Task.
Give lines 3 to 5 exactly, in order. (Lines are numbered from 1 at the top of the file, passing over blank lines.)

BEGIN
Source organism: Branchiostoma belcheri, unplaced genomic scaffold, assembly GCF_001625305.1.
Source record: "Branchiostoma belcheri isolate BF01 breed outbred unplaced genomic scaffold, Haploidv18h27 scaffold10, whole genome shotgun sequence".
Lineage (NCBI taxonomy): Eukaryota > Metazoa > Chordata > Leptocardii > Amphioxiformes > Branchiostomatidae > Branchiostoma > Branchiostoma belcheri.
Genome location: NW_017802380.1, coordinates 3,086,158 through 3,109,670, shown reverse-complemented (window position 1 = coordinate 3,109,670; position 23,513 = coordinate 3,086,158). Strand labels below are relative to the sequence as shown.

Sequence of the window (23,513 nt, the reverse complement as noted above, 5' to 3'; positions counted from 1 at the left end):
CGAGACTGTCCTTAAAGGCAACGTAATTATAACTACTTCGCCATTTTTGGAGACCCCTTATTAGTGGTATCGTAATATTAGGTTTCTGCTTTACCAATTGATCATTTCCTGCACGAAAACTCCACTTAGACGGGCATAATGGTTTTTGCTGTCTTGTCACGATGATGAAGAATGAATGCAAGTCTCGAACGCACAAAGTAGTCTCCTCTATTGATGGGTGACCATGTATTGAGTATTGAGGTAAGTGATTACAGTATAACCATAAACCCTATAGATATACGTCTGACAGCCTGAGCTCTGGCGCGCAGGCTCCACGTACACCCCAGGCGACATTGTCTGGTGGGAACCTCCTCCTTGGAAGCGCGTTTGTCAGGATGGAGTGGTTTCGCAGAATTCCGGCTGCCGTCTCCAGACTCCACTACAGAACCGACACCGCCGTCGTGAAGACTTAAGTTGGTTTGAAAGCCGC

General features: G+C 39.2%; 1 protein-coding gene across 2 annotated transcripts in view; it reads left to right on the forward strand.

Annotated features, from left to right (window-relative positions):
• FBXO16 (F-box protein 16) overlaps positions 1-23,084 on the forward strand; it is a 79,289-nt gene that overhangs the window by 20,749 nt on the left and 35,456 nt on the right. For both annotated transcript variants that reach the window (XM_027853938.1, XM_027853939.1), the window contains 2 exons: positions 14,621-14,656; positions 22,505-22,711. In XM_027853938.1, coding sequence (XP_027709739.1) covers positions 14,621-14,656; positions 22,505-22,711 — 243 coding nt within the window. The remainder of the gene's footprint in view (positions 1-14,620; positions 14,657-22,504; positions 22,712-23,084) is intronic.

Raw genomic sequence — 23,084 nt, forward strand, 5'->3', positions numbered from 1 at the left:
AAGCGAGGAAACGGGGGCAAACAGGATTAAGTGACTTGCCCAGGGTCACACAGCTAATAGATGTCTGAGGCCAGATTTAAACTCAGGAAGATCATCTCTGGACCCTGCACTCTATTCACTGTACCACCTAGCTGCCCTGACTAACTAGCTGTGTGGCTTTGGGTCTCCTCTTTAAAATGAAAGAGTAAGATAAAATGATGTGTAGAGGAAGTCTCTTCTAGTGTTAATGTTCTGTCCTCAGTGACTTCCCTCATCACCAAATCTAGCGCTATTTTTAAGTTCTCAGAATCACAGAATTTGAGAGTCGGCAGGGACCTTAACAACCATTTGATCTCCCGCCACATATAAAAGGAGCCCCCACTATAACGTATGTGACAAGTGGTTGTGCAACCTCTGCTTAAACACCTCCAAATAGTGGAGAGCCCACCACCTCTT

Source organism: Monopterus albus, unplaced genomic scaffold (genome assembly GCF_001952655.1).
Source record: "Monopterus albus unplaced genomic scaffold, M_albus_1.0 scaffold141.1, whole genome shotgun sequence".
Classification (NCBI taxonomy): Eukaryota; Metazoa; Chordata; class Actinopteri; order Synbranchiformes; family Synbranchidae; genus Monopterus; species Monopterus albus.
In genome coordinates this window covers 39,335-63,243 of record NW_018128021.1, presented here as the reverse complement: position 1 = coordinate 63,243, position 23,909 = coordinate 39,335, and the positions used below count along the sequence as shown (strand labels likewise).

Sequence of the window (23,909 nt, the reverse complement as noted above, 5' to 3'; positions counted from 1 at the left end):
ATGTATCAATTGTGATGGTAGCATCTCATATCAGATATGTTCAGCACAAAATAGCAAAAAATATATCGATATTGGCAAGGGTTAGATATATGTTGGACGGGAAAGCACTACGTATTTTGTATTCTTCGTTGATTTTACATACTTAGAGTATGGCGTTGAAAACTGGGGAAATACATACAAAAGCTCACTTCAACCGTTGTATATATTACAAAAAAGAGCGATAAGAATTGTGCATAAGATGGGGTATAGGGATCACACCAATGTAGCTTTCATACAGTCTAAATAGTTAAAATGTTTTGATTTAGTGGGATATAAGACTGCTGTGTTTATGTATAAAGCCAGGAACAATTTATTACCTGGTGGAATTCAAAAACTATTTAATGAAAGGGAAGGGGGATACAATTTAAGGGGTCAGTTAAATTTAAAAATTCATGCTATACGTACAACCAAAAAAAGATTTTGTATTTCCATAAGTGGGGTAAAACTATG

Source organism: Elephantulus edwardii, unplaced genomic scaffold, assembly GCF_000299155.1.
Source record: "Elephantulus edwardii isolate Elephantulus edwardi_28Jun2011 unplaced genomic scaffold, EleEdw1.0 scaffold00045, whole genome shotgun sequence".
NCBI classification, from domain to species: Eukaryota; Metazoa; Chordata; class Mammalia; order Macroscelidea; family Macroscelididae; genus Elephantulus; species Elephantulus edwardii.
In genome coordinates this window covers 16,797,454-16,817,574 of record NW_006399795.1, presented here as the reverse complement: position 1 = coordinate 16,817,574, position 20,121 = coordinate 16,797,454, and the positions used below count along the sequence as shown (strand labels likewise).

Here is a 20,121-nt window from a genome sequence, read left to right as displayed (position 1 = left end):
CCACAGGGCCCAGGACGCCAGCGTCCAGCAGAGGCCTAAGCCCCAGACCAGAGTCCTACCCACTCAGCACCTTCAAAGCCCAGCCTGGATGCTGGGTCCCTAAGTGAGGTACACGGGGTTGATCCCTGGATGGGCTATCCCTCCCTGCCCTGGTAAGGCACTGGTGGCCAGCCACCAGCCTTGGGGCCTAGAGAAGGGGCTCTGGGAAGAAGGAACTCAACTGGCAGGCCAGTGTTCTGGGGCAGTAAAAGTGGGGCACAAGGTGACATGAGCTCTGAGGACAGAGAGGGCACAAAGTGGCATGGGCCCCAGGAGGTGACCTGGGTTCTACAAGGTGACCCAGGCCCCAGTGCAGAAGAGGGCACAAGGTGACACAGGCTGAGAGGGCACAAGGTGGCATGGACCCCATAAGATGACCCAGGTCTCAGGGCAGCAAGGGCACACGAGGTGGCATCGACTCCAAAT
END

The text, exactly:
Lineage (NCBI taxonomy): Eukaryota > Metazoa > Chordata > Leptocardii > Amphioxiformes > Branchiostomatidae > Branchiostoma > Branchiostoma belcheri.
Genome location: NW_017802380.1, coordinates 3,086,158 through 3,109,670, shown reverse-complemented (window position 1 = coordinate 3,109,670; position 23,513 = coordinate 3,086,158). Strand labels below are relative to the sequence as shown.

Sequence of the window (23,513 nt, the reverse complement as noted above, 5' to 3'; positions counted from 1 at the left end):